This review contains spoilers.
1.6 The Daemon Cages
Roger’s hero speech. Ma Costa’s revenge. Lyra karate-kicking the fire alarm. Serafina cutting a magical swathe through the enemy. The mother-daughter-monkey-rage-scream through the locked door. Iorek’s arrival. Lee’s gunshot. The guillotine meltdown… This episode had so many high points and so much rousing action that it’s a real credit to the writing, performance and direction that its most gripping scene was also its quietest: Lyra and Mrs Coulter’s reunion.
The careful work done to build Mrs Coulter’s character in episode two – the smiling, still face muzzling her violent rage, the extreme self-regard masking abject self-hatred – paid off beautifully here. Mrs Coulter’s threat-level is such that the chamomile tea scene wasn’t unlike seeing Lyra sitting inches away from an especially well dressed cobra – your eyes followed her every move, alert to what dread thing might come next. (Like the Turkish Delight offered to Edmund by the White Witch in Narnia, chamomile tea will never be the same again.)
What the scene really gave us though, was something far more intriguing than peril; it left us with the possibility that, underneath her fathoms-deep cruelty, Mrs Coulter is capable of feeling love, and feels it for Lyra. Her face when she realised Lyra was inside her terrible machine said as much. And when she told her daughter that she was sorry and never meant to harm her, I believed her.
Like all the best baddies, what makes Mrs Coulter compelling isn’t her villainy but the sporadic jolts of humanity that complicate it. And the whole breadth of her, from her self-righteousness to her confused pangs of whatever it is she feels for her daughter, is played by like a maestro by Ruth Wilson.
Mrs Coulter’s psychology fascinates. Why add the distancing “by all accounts” qualifier to her “I was quite the emotional child”? Does she not remember? What is it that allows her to not feel the pain of separation from her daemon experienced by everybody else? Or does she feel it and repress it? What lies underneath her intense shame and disgust around sex and puberty? What happened to convince her that lust should be eliminated from the world at this great a cost? It can’t only have been her and Asriel’s affair?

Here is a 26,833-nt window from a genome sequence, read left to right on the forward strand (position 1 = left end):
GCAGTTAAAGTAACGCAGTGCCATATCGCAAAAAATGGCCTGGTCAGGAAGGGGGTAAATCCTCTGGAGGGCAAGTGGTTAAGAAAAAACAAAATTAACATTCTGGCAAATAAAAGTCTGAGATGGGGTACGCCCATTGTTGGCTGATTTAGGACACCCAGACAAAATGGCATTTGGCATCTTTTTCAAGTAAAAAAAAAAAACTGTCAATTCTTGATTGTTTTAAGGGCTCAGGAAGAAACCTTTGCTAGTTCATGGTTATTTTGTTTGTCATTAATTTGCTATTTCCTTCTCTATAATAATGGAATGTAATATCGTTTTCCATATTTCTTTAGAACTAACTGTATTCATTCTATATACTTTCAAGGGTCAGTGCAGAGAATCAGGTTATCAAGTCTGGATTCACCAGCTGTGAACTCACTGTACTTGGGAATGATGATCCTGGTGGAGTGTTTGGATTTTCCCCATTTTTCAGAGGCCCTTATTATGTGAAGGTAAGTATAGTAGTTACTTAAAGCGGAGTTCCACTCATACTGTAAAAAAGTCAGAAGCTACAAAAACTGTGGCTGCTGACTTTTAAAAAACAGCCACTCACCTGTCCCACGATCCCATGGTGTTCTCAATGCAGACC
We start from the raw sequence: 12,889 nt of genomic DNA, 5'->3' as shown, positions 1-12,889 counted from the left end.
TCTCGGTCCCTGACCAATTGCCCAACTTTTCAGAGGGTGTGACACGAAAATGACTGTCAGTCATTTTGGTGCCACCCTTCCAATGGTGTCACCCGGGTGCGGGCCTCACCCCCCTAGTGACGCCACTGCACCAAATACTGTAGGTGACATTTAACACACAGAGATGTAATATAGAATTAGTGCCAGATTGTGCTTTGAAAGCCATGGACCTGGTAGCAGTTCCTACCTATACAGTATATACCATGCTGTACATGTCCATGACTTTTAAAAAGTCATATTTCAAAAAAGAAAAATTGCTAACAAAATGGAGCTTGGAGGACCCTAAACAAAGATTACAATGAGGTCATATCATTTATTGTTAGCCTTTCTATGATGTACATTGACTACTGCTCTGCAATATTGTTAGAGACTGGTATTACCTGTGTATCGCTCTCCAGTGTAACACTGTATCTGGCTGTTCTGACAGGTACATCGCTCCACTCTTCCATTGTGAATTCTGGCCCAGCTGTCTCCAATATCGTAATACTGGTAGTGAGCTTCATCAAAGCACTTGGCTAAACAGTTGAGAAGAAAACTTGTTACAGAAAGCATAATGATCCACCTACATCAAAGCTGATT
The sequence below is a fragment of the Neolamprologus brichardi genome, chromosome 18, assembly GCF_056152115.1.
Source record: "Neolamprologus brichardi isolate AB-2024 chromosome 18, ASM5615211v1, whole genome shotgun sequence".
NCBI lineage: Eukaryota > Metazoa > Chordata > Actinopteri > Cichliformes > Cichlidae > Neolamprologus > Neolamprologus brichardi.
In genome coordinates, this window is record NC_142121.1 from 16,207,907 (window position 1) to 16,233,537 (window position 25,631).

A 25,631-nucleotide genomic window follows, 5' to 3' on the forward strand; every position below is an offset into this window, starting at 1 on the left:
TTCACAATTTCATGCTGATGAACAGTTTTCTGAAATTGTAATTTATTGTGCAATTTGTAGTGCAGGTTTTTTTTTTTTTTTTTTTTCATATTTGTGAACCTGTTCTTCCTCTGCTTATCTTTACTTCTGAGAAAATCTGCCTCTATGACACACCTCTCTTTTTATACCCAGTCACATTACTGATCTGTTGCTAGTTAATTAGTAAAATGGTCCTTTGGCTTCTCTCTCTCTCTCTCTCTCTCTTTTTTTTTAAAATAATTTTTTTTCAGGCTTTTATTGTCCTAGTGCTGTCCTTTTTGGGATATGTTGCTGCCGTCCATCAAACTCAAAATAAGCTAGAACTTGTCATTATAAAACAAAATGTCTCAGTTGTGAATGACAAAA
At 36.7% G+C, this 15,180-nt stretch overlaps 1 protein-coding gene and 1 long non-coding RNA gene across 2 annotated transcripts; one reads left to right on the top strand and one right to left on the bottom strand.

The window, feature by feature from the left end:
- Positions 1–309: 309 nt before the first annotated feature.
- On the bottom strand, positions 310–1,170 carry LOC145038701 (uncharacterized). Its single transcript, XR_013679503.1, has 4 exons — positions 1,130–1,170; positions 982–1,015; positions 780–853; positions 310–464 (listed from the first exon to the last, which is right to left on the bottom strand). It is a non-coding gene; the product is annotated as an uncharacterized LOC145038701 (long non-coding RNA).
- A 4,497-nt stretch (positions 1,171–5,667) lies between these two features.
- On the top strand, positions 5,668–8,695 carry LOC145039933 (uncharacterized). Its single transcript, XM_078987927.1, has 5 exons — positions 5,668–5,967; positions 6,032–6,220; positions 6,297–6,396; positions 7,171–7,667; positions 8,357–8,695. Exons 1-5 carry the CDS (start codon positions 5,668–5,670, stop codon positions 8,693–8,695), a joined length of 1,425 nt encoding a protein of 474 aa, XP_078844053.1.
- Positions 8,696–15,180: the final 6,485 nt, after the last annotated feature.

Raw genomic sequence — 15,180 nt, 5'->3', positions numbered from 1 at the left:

She’s a tremendous creation, is the point. Nastily, complicatedly tremendous.
There was more to marvel at in this episode, not least the work of Joel Collins’ design team on the location of Bolvangar. As a place, it felt aptly sick, helped by the children’s hospital-green uniforms. Grey concrete lit with nauseating greenish light and glowing electrical coils, its technology was 1970s Soviet-style, with banks of clunking dials, buttons and wire cages that evoked a nuclear power station, all the way to the core meltdown.
The complicated action sequences too, were fluidly handled by director Euros Lyn. The Tartar and Gyptian clothing being so similar made the initial attack on the station momentarily tricky to read, but added to the sense of chaos. Amid the action were satisfying character moments too, Ma Costa taking out the spineless ‘I was just following orders’ doctor who’d sliced Billy from his daemon being one.
Elsewhere was more peril as Lyra narrowly avoided discovery in the girls’ dormitory by Mrs Coulter’s daemon, and more heroics as Roger rallied the cut children with a speech telling them that despite their trauma, they still had a choice: to do something or do nothing. They chose to act, as did Serafina Pekkala, no longer Switzerland in this war.
It ended with yet more excitement on that cliff-ghasts cliff-hanger, which saw Lee also struggling with reluctant feelings of parental love towards Lyra. (“She’s responsible for the fate of everything and I’m responsible for her.”) No sooner had Lee taken responsibility for Lyra than he lost her, which leads him, and us, to this galloping series’ next adventure. It can’t come soon enough.
Read Louisa’s review of the previous episode, The Lost Boy, here. And here’s our guide to the Witches of His Dark Materials.